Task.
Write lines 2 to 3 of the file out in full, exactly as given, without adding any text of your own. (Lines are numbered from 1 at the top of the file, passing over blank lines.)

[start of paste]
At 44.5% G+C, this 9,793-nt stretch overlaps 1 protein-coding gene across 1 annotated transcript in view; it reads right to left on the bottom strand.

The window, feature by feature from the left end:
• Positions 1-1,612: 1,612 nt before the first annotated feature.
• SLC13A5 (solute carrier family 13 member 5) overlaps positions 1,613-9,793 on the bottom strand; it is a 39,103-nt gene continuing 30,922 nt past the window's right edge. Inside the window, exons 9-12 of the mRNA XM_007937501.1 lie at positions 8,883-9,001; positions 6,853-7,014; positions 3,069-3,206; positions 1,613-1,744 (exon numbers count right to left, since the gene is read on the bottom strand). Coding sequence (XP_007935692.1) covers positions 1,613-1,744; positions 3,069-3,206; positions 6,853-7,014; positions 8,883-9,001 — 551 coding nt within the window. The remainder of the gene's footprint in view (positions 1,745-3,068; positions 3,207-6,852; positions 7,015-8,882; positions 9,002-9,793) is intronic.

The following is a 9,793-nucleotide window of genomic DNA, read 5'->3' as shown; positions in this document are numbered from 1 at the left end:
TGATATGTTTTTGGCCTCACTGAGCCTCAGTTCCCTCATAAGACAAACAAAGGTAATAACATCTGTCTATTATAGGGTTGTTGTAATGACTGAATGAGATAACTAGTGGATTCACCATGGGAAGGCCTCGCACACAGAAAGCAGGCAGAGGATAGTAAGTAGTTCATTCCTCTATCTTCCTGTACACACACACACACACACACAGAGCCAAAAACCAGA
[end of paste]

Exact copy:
The window, feature by feature from the left end:
• Positions 1-1,612: 1,612 nt before the first annotated feature.